3. It then locks its mailbox MB.
Check.
 4. undoes all the locks backwards.
Check.
 Then there is of course a deadlock bound to happen if B is sending
 message in opposite direction, e.g. :
 1. A locks A (making its first step)
 2. B lock B (ditto)
 3. A locks B & blocks
 3. B locks A & blocks
If the cells get locked, then the design will not work. No argument. I was attempting to avoid that by making the mailbox a separate class, and having each cell only contact the other cell's mailbox. If that doesn't work, then the design is not going to work, and I'll need to create a new one.
 that if for instance there is step 2. So I guess you haven't meant the
 step 2.

 If there is no lock of the cell except before sending then it looks
 legit as there are 2 locks protecting separate entities:

 - one is to protect message queue on putting message into it

 - the other one is to protect ... what exactly? send is already
 implicitly guarded by target queue's lock.
Yeah. Sorry, that was sloppy thinking on my part. The cell doesn't need to be synchronized. (But I don't understand why that would be destructive of anything except efficiency.)
I find extra locking to also be confusing as it looks like nobody knows where the synchronization was required in fact.
Sorry. It is, indeed evidence of confused thinking. The Cell class doesn't need to be locked.
 So I'd say you only need to guard the message queue and that's about it.
 The only other concern is properly scheduling the execution of tasks (or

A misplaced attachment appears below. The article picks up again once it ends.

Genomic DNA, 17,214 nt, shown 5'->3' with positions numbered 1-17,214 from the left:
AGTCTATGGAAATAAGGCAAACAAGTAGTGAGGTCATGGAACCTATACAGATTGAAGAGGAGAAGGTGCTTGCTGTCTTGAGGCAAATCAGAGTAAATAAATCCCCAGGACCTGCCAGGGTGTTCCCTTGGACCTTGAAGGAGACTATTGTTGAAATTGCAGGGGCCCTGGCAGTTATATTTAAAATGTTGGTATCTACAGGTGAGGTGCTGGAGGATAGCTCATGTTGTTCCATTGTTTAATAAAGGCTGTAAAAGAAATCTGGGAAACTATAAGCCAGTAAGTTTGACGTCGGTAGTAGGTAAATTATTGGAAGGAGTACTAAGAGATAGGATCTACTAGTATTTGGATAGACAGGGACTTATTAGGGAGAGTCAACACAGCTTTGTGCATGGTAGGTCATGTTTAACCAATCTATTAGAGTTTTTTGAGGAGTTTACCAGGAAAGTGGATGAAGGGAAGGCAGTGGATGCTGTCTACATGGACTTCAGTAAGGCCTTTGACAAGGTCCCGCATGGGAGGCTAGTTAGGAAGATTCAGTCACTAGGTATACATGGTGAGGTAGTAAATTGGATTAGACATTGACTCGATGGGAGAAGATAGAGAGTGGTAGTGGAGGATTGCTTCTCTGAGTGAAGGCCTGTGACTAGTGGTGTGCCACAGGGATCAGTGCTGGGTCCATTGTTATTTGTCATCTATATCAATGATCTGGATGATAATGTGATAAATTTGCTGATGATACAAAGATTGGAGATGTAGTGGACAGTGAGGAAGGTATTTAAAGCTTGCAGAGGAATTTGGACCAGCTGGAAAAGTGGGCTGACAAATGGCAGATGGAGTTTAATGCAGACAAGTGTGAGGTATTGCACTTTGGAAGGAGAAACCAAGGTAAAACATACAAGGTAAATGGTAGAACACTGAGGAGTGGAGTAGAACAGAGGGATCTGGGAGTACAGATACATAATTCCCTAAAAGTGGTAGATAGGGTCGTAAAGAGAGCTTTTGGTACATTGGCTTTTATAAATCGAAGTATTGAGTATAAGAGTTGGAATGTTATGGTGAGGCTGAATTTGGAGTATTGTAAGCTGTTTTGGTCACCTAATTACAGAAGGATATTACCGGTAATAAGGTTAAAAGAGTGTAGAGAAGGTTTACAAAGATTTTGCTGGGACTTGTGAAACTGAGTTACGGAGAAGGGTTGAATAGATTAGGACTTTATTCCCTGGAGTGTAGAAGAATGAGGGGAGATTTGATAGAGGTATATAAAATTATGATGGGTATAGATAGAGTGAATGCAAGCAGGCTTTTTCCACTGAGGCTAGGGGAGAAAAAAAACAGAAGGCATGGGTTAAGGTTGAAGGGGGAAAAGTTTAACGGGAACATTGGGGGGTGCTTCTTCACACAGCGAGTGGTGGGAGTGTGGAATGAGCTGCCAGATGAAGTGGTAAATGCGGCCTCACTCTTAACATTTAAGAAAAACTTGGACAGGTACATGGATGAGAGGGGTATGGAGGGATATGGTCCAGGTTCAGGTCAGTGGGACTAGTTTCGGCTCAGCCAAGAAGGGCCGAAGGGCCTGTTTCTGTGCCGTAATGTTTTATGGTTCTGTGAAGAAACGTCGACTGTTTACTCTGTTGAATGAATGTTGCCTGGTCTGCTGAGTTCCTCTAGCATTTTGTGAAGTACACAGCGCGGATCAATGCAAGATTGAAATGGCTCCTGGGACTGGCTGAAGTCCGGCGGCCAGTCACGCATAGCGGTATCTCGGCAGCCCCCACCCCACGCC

your cells) so that one runs on no more then one thread at any given
 time.
The idea here is that each cell has an id#, and there is a pool of threads. Each cell is accessible by the thread whose sequence number is the same as id# mod # of threads. Each thread loops through the cells accessible to it. When a cell is activated by the thread, first it checks it's mailbox to update it's state. Then it processes, possibly sending messages to the mailboxes of other cells in a task independent way. (It won't know about threads, only about mailboxes.) Execution then passes on the the next cell in the thread.
So the code to process messages is the same on each cell? What about connections (like in see these) to other cells are they permanent?
The connections are variable, and neither predeterminable nor immutable. The vary depending on the incoming data. Also, the number of cells is variable depending on the incoming data.
 In simplest case just make a locked (or lock-free) queue of these and
 let threads pick cells/tasks from it and put back when they are done.
A lock-free queue would do it, I think, but the only ones I know of are attached to the thread rather than to a data instance, and that WOULD lead to massive contention. And increasing contention as the number of cores (threads) increased.
Yup, separating by ID (a round robin sort of thing) could be far better. That if the workload on cells is trivially balanced by partitioning cells beforehand (I bet not).
It might be. I'll need to think about that. I expect the load/cell to be essentially random WRT id#, but I could set things up so the next cell is added to the next available thread. It's more complex, but not hugely so. (For the other meaning of round robin, adding cells by id# mod thread count would be a round robin.)
 Far better is a large bounded queue that you never ever remove/put stuff
 into. It's just a big array of pointers/references to task. A thread
 then just goes around it looking for valid/ready entries (they stay
 allocated so no nulls there) and executes them. That goes firmly into
 lock-free zone to make it correctly synchronized though but with a bit
 of care it should be doable.
It would be quite reasonable to make the queue bounded, and reject messages when the mailbox was full. But, again, if it's attached to the thread rather than to the object there is going to be a massive problem with contention.